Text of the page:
The Pentagon, in recent years, has returned to military planning resting upon Island Chain Theory (ICT), which had largely been discounted following the end of the last Cold War.

ICT, for the Pentagon, has become primarily a way in which they seek to encircle and contain China's influences and restrict their ready military access and egress. The first island chain consists of a group including Taiwan, Okinawa in Japan and the Philippines. The second island chain runs from south-east Japan, through Guam and south of Indonesia, providing access to the western Pacific and Oceania.  

The fact the US seeks to position its proposed Integrated Joint Force (IJF) with precision-strike missile facilities along the first island chain and an integrated air missile defence in the second chain, has revealed how the US are seeking to militarise the region still further.

The announcements were not accompanied with any known diplomatic approach to the countries located along the island chains to request they host the US military facilities. No concern appears to have been given by the Pentagon to the national interests of the countries and the likely diplomatic reaction by China toward them. It was noted, for example, that while 'a network of missiles countering China in the Indo-Pacific region would be a plus for Japan … nevertheless … Tokyo has not discussed such a move with Washington'. (5)

Informed sources, however, have acknowledged that Japan hosting the proposed missile program was 'fraught with difficulty'. (6) It was noted with concern that, 'Tokyo is likely to encounter local opposition around potential deployment sites', with Japanese people not keen to see their country militarised and placed on a likely war-footing with China'. (7) When pressed, a Japanese Defence Ministry official also acknowledged that defence budget concerns might also arise; 'Washington', he noted, 'could ask us to shoulder maintenance and other costs associated with missiles deployed in Japan'. (8)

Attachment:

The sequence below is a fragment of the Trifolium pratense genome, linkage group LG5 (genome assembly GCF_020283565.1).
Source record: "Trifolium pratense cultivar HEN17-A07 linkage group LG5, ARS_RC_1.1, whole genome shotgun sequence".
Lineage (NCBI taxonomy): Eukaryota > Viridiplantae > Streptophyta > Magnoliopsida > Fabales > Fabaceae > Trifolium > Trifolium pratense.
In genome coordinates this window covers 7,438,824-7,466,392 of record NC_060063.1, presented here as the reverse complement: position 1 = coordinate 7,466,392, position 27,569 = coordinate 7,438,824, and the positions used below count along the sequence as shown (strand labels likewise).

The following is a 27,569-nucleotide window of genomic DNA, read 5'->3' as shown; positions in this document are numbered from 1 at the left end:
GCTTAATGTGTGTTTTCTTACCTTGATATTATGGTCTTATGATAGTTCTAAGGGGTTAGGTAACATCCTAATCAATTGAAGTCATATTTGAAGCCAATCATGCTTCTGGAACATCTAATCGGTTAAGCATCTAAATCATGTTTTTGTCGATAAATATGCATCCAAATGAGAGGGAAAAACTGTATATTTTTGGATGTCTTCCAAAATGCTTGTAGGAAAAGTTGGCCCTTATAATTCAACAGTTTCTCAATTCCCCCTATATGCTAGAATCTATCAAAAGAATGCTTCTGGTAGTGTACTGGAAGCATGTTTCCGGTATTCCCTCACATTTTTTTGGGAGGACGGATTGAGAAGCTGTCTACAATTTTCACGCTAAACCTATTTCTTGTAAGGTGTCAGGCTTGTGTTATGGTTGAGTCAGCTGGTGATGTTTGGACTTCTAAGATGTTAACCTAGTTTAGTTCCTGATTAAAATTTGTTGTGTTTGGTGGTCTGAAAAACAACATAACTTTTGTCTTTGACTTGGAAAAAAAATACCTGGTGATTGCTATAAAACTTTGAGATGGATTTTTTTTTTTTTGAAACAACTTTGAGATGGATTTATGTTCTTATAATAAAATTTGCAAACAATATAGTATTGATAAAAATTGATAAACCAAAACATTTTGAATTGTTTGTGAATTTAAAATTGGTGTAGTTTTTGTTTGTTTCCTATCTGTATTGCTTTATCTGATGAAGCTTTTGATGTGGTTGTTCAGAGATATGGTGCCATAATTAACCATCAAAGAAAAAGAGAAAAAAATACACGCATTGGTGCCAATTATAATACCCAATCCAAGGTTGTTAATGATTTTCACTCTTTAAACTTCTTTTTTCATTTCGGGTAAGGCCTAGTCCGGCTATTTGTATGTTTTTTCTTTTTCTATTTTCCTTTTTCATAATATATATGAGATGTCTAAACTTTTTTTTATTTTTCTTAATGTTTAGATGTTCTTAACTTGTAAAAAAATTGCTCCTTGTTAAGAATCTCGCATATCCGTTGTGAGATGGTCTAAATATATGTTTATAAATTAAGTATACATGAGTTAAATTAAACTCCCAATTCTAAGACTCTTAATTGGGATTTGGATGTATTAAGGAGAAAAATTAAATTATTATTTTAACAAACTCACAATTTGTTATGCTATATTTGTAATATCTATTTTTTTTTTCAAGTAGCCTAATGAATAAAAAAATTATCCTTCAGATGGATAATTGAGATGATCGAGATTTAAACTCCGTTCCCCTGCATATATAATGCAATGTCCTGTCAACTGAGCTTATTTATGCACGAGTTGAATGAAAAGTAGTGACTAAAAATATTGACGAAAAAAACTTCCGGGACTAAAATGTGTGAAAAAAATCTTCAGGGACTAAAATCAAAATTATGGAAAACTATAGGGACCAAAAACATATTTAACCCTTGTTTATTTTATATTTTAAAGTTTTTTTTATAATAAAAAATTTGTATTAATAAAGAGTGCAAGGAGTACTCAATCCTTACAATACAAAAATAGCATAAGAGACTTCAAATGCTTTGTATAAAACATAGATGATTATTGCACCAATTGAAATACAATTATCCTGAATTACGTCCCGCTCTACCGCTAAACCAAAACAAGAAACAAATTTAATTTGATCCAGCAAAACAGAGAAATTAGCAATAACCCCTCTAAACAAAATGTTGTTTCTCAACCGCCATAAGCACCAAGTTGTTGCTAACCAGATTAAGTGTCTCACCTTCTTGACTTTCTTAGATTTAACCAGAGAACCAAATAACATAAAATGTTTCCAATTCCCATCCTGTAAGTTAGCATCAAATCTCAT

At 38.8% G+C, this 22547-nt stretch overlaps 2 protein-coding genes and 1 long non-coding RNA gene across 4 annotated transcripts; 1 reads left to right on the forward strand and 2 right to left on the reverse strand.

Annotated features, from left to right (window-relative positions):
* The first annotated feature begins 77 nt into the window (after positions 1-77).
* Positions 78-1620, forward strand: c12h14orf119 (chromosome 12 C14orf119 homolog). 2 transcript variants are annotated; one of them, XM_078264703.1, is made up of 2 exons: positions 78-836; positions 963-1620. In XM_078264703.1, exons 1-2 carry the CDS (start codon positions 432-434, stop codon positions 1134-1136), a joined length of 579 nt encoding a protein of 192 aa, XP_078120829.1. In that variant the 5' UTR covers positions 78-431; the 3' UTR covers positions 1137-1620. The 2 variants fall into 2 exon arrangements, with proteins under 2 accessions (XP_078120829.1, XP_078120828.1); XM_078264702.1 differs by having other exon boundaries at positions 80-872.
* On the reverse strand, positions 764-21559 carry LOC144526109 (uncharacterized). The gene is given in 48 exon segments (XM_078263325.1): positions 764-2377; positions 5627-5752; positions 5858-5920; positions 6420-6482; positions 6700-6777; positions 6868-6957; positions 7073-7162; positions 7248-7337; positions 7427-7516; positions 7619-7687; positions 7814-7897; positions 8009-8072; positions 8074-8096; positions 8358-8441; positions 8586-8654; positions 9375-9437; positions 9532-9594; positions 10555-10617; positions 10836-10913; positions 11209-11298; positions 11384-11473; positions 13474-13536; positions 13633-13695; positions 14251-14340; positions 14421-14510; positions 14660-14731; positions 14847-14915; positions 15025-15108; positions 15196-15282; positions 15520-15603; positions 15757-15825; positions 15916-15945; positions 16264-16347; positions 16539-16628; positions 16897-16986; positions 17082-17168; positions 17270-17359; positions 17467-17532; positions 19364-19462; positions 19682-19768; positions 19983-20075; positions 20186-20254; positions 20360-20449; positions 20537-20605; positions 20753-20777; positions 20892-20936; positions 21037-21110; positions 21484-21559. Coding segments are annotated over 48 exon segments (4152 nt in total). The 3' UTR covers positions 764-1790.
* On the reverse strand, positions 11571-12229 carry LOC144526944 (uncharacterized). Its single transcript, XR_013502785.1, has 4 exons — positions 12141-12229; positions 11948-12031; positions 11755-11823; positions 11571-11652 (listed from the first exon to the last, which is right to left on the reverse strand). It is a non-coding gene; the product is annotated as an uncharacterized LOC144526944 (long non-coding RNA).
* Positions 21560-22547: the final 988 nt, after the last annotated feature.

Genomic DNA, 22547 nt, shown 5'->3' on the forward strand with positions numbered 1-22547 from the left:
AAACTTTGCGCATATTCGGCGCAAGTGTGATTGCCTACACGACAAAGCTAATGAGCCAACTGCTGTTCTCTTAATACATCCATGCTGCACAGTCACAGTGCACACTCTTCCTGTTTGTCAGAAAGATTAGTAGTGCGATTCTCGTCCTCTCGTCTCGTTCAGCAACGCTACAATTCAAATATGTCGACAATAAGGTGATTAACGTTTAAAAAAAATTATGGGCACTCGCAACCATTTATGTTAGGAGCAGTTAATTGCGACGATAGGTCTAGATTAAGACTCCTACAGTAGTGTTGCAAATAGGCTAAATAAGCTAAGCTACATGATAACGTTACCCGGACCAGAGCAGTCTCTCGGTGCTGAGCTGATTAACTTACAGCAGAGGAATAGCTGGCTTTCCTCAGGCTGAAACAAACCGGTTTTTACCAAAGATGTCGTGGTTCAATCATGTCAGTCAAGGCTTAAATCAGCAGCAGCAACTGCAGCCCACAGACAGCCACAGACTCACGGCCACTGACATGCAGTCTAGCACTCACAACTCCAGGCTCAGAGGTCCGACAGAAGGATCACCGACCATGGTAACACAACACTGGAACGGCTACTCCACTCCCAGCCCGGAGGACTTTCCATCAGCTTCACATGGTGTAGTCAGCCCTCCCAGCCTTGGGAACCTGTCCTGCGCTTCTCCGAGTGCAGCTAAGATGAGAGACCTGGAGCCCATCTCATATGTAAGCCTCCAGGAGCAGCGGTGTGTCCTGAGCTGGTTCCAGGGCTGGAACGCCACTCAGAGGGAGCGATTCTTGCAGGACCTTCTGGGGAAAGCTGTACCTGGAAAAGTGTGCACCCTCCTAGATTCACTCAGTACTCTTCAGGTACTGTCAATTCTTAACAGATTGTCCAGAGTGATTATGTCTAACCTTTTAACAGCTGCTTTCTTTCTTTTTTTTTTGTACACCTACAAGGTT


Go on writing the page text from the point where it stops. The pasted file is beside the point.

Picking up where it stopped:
To date, the Morrison coalition government in Canberra and the Australian Defence Department has been remarkably quiet about the matter; it is no difficult to explain. Highly sensitive US military facilities are hosted in Australia, including Pine Gap, which provide regional-wide signals and intelligence coverage. It is not particularly difficult, therefore, to see how Australia might find itself dragged into military hostilities to defend 'US interests' at the beck and call of the US:

                                        We need an independent foreign policy!

1.     China hawk to be next Japanese PM., Australian, 30 September 2021.
2.     Japan's push back on China right, Editorial, Australian, 1 October 2021.
3.     US to build anti-China missile network along first island chain, NIKKEI., 5 March 2021.
4.     US Indo-Pacific Command proposes new missile capabilities to deter China, RFA., 5 March 2021.
5.     Nikkei., op.cit., 5 March 2021.
6.     Ibid.
7.     Ibid.
8.     Ibid.


Print Version - new window Email article


Go back